Three nights running I dreamed of a black dogs nosing through long grass, there on the periphery, not in the dream but not outside, just treading the liminal. On the third morning I woke up and considered this: I have a large black dog, a Great Dane. I know a black labrador down the road who chases cars. (Fortunately it is a quiet road.) Years ago I half-saw a ghostly black dog at a Welsh crossroads, a sign of Hecuba according to my Carmarthen witches. No good. The dream eluded me, the dog slinking off into the tall bleached grasses.
Then someone emailed me to say the ‘black dog’ is back in her life and I thought, oh that black dog. Depression, my old friend, the darkening of moods and silencing of inner responsiveness. Not too serious, just end of winter and a black dog following me around like some shadow grief.
Reading Celan who refused to speak in public or in private about that trauma, the war, the Holocaust, the unmentionable terror, dating in his life from the night when his parents were suddenly seized and sent away to camps in the Ukraine where his father would die of typhus, his mother shot by Gestapo, himself the orphan sent to work in labour camps. He would not speak of this, ever, and yet it is there in every line he wrote. Suppressed and present.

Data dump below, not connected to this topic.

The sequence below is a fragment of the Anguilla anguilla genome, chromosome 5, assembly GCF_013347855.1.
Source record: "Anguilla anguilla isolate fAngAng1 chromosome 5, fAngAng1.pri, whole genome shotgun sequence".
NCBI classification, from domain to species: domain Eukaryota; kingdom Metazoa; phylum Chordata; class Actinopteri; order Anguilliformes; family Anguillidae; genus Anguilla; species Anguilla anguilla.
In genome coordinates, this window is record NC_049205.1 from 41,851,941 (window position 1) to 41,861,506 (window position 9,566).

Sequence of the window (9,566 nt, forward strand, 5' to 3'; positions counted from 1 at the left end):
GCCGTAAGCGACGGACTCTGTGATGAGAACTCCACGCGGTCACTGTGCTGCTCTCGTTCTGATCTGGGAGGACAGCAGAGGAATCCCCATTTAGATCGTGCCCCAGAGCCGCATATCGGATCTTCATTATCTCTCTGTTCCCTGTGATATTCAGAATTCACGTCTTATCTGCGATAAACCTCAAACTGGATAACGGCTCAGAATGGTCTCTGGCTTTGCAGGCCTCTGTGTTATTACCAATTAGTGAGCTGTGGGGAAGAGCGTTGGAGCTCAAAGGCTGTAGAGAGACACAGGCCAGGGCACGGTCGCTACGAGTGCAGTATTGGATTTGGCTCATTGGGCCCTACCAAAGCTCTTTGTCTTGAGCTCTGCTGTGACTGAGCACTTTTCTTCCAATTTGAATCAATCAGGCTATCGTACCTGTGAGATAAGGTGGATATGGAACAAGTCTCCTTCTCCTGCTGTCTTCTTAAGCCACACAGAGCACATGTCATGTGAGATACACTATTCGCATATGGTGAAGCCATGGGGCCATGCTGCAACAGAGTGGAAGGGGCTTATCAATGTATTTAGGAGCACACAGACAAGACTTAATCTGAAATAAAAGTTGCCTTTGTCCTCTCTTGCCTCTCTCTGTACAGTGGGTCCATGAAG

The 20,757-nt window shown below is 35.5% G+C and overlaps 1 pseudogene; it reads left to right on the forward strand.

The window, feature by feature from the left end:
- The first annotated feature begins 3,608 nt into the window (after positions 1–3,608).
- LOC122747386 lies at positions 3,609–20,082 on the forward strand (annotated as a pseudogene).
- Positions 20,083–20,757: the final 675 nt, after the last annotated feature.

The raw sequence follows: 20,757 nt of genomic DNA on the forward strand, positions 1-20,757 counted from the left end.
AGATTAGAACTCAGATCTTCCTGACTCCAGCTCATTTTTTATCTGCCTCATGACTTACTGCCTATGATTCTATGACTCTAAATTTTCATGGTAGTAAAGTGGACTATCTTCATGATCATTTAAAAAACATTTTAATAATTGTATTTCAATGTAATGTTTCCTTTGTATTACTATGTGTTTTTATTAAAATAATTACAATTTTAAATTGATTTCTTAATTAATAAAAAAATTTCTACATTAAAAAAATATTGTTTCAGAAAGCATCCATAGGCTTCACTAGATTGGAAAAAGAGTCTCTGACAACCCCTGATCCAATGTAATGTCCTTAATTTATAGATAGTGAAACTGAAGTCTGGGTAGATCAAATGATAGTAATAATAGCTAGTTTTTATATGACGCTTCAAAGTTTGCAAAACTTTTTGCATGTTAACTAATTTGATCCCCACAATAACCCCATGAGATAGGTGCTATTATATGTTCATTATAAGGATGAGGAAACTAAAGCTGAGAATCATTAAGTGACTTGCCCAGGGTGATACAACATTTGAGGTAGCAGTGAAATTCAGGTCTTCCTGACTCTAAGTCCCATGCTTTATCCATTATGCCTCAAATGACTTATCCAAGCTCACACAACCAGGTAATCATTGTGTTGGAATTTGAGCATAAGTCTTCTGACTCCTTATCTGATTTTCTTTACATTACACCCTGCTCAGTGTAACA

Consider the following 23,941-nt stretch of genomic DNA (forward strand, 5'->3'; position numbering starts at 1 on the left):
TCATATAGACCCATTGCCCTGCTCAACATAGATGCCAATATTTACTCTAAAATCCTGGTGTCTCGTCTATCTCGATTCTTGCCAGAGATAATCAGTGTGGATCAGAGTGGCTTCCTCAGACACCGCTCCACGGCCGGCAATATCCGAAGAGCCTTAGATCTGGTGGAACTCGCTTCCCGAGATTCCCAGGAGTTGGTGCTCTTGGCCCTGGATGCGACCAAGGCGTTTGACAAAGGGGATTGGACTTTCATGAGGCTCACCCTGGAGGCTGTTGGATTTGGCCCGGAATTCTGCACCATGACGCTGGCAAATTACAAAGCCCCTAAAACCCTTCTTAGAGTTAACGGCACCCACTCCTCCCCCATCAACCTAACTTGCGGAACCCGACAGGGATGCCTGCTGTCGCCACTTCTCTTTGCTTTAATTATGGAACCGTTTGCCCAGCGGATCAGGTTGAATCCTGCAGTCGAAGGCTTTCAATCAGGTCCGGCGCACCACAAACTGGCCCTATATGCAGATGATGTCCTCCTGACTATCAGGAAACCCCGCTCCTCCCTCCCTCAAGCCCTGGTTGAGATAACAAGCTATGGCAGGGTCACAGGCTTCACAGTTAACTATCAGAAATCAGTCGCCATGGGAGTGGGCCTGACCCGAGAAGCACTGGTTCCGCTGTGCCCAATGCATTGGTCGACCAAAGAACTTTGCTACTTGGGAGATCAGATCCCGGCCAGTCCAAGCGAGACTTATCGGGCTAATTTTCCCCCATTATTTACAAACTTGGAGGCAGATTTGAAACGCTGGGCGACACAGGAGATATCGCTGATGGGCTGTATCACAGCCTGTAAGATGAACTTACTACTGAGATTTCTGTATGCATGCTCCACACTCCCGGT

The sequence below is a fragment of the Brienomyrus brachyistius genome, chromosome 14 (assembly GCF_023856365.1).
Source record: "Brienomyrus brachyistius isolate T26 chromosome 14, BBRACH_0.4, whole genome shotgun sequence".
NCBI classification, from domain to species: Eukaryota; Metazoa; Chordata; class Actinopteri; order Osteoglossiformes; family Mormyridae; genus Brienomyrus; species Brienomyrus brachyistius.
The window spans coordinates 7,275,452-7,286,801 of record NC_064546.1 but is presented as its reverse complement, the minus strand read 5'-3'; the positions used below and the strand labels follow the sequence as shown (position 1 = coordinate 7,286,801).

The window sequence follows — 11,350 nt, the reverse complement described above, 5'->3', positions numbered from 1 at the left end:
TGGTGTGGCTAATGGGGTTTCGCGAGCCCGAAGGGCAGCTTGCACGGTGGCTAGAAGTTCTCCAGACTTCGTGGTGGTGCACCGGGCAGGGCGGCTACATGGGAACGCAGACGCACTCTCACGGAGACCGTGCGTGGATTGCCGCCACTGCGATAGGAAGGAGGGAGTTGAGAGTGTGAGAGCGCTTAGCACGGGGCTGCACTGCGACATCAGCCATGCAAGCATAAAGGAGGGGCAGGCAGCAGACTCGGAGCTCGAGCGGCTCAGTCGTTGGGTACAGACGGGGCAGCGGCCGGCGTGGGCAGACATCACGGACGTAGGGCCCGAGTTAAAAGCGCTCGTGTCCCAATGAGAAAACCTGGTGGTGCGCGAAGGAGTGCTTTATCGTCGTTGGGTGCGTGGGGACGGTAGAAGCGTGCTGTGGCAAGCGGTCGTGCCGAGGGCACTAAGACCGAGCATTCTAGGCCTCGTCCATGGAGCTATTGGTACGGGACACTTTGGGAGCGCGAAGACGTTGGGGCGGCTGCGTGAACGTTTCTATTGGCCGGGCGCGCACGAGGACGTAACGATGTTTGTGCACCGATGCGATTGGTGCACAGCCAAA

I find myself so weary of outrage on the Internet, the banging of drums, the flailing of fists, the accusations, the shaming, the reactivity. So tired.
Coming across this with relief, from Charles Bernstein writing on the poet John Ashbury:
Speaking of “leaving out”: one thing Ashbery leaves out of his work is the overheated, hyperbolic, charged-up, emotion-laden styles associated with the prophetic, confessional, “beat,” “projective,” and political poetry of his generation. His deflationary diction provides a powerful counterforce—a negative dialectic—to fighting fire with fire, anger with anger, outrage with outrage, suffering with expressed anguish, self-righteousness with self-righteousness.
To find a way to say it differently. To let out only what the breath will hold — and then hold still.